Yes, dogs.  The Dawes allows leashed dogs!  The dogs were so excited and had to smell everything, and this pretty much ruined most photography attempts for the first hour.  Holding a 40-pound dog on a leash while trying to take a macro shot of holly berries is difficult at best.  I think he knew when I was about to release the shutter and would time his lunges just to mess me up.  After an hour of frustration my wife ended up keeping the dogs in the car while I walked around and took lots and lots of pictures.  She took one for the cause, and I was able to “do my thing.”


The cypress swamp at Dawes.

I can’t see the forest through the trees when I visit a garden for the first time.  I’m hyperfocused on the individual plant species and I run around excitedly from tree to shrub, snapping a photo of the label and then a few photos of the plant itself.  I don’t really have a sense of a garden’s overall design unless I make a conscious effort, and I didn’t really do that at the Dawes.

As a result, all I can tell you is that I got a great shot of Orixa japonica over by the Japanese gardens. The Liquidambar (sweetgums) were in fall color, the hollies were coming along (but many weren’t quite ready yet), the crabapples looked great, and I ran out of time photographing the conifer collection.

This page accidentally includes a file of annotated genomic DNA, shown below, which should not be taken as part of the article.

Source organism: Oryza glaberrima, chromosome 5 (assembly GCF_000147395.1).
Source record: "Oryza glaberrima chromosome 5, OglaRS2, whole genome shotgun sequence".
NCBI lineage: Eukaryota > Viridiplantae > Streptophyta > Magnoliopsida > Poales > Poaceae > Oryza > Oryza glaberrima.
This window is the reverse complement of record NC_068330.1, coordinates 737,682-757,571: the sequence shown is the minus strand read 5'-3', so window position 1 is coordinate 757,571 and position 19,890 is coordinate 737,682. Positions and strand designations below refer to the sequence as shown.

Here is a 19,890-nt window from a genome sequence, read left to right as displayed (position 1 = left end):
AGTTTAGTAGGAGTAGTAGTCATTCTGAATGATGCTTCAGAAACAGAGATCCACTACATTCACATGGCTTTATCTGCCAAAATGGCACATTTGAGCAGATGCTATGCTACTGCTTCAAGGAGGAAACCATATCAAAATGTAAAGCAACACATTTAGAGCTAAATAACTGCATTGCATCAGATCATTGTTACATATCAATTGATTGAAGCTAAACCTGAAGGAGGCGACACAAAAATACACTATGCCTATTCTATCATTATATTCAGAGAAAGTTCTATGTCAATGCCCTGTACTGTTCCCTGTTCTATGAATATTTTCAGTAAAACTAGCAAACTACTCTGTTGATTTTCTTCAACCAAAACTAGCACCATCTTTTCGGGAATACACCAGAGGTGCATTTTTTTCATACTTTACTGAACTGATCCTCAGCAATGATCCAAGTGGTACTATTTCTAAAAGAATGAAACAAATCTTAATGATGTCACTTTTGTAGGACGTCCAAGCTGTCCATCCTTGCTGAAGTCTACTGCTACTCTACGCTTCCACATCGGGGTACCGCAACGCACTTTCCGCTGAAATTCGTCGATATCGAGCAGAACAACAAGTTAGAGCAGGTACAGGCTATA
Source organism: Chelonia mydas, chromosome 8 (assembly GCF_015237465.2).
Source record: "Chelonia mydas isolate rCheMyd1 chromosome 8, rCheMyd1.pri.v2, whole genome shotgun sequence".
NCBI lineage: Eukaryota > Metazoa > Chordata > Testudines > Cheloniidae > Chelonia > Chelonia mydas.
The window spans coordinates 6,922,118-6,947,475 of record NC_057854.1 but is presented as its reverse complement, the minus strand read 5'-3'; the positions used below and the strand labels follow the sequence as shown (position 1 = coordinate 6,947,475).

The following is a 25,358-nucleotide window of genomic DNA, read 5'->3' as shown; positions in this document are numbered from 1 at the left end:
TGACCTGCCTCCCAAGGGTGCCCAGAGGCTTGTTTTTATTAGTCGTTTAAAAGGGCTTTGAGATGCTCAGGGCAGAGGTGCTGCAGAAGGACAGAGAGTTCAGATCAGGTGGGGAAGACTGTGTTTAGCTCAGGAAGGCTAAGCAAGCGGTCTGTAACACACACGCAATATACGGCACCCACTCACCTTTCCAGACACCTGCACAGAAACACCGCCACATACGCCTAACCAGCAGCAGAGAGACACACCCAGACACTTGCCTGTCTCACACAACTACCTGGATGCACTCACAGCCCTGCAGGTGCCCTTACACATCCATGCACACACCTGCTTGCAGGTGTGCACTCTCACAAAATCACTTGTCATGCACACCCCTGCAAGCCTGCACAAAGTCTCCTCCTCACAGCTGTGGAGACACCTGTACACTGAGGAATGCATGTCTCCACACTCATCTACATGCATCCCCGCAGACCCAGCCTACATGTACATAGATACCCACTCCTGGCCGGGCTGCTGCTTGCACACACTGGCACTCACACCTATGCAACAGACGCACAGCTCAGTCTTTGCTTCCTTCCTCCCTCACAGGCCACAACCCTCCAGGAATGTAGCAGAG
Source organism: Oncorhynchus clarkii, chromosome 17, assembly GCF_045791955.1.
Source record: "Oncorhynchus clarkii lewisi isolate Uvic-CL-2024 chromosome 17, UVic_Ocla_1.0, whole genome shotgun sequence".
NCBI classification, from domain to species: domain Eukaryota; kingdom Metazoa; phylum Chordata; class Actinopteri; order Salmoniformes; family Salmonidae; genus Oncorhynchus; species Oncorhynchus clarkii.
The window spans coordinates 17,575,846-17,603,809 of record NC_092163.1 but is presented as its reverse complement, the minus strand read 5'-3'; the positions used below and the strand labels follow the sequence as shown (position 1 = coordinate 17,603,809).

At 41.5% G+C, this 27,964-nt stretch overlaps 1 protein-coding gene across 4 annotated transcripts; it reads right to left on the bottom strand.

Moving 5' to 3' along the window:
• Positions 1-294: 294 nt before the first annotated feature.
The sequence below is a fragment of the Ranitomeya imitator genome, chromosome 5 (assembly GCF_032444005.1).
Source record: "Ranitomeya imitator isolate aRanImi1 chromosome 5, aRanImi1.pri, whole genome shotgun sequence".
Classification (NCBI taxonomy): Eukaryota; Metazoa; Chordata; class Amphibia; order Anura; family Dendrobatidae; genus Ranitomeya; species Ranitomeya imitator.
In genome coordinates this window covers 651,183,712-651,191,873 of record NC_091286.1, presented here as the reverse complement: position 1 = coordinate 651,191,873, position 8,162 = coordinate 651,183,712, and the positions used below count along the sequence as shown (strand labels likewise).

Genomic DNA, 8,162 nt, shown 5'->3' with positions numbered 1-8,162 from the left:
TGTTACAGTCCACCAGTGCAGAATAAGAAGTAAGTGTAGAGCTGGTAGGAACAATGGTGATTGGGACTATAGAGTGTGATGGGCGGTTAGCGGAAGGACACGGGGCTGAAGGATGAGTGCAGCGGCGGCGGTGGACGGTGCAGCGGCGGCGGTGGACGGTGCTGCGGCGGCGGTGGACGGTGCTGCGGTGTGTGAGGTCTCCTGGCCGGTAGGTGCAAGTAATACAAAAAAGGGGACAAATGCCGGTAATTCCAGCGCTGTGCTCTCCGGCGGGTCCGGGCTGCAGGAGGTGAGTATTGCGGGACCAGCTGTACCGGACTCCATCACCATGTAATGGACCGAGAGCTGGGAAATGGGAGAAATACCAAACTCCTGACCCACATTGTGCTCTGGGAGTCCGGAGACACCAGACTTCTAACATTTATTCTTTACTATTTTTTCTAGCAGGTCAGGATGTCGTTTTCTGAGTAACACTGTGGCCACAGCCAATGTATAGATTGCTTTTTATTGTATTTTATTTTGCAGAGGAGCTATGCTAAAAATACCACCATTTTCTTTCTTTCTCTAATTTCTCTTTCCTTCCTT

Conifers galore, some in letters!

We did climb to the top of the outpost tower at one point to get a better overall view, and we also saw the 2,400 foot-long hedge spelling out ‘Dawes Arboretum’ using arborvitae. My wife wanted to see salamanders, so we also peeked into the cypress swamp. Unfortunately it was a little too dry.

But for the most part my experience of the Arboretum was through a viewfinder with a camera stuck to my eye, lens trained on some rare find, hoping to preserve its character for others who weren’t able to see the plant in person. I may have taken 273 photos in two hours, but that was just a drop in the bucket compared to what I could have taken.  (However, I was thrilled to finally get a better shot of Ilex x attenuata  ‘Sunny Foster’ to replace my bad photos from the last visit).

So what’s the takeaway from this trip?  I had a great time.  I didn’t pay nearly as much attention to the Arboretum as I should have and I didn’t even have enough time to look at the plants the way I wanted to.  So we’re now planning a second five-hour drive out east (without the dogs), and hopefully we’ll get to take in a lot more of this Central Ohio gem.  The hollies should be brighter, the crabapples more visible, and the fall color will be a colorful mosaic of yellow, oranges, and reds by then.

But who am I kidding?  I’ll probably run out of time again and won’t see the forest through the trees. But that’s OK; I’ll just have to keep coming back until I do.